Ex-cop tells of Oscar crime sceneComment on this story
Pretoria - The thirteenth witness brought to the stand was Colonel Giliam van Rensburg, who attended to the scene of the crime after Oscar Pistorius shot and killed Reeva Steenkamp.
The court was told by State prosecutor Gerrie Nel that media broadcasting the testimony would warn viewers that graphic images of the crime scene could be displayed.
Van Rensburg was station commander at Boschkop police station. He had resigned from the police in December, after 29 years on the force.
On the day Steenkamp was killed, he was attending to another scene, an armed robbery.
After the case had been handled, he left and went back to the station.
A new call came in at around 3.15am about an incident at the Silverwoods Country Estate.
At around 3.55am, Van Rensburg arrived on the scene to find an ambulance outside Pistorius's home.
He approached the house, where he saw security officers.
He went inside and saw on the left hand side of the stairs, a person's body lay in a pool of blood, towels and black bags covering it. When he got inside, a female paramedic approached him, and told him that the person had died on the paramedics' arrival.
He said he and the paramedics had removed the items covering the body. The paramedics showed him the head wound, a wound on the right hand side of her waist and another on the right arm above the elbow. There was also a wound on the left hand between her middle fingers.
After that he moved into the kitchen, where he saw Pistorius, who was very emotional at this stage.
Van Rensburg asked him what had happened, but Pistorius, still crying, didn't answer.
Van Rensburg contacted the forensics team, crime scene photographers and medical officers to attend to the scene.
Nel asked if anyone else was at the home.
There was a white woman, later known to be the daughter of estate manager, Johan Stander, who was talking with and consoling Pistorius.
Clarice Stander approached Van Rensburg and mentioned that Pistorius had contacted her father as he needed their assistance.
She said that when they arrived, Pistorius was busy taking Steenkamp's body down the stairs.
Pistorius allegedly asked Stander to take his gun so he could transport Steenkamp to the hospital.
Stander has then told Pistorius that should not take her and should rather call and wait for an ambulance.
Stander's daughter had been the one to get the plastic bags to try and stop the bleeding.
The trio had also fetched extra towels for the same purpose.
According to Clarice, they then called the paramedics.
Pistorius allegedly said to them that he thought Steenkamp was an intruder, and that he had shot her.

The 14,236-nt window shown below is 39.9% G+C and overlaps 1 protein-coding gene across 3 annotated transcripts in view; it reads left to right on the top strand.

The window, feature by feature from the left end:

During Van Rensburg's discussion with Clarice, Pistorius remained in the kitchen, pacing.
Van Rensburg told him to stand next to the basin, and Pistorius complied. The officer then ordered the scene be closed to ensure no one entered or exited.
An investigating officer, Hilton Botha, then arrived. According to Van Rensburg, Botha was more experienced.
Van Rensburg showed the body to Botha, and followed the trail of blood upstairs.
Nel interrupted the testimony to ask about the home's front entrance and staircase. The court was shown a couch in the entrance hall with two spots of blood on its arm.
Another chair nearby and the wall between the stairs and the kitchen had spots of blood as well.
The tiles of the staircase, the rail and adjacent wall had also been spattered with blood, showing Pistorius's trail from the first floor as he carried Steenkamp's body.
The officer then continued his testimony.
When Botha and Van Rensburg went upstairs, the door to the balcony was locked, but they found the key.
During van Rensburg's testimony, Pistorius's head was in his hands as he bent over in the dock.
Earlier Nel began his re-examination of forensic expert Colonel Johannes Vermeulen by pointing out that only a few millimetres of wood were missing from the door.
Vermeulen said it would not have changed his analysis of the door if they were present.
Nel then confirmed that Vermeulen believed that his findings of the angle of the bat when it struck the door were correct, and the only option.
Vermeulen also said that at least one of the bullet holes was there before the panel was broken.
But he was unable to give a timeline for the mark that had allegedly been created when Pistorius kicked the door.
He said he couldn't scientifically determine when the kicking would have taken place.
He added there had been no need for a microscopic analysis of the door, and had come to his conclusion through a macroscopic investigation of the marks on the door.
Vermeulen was then stood down.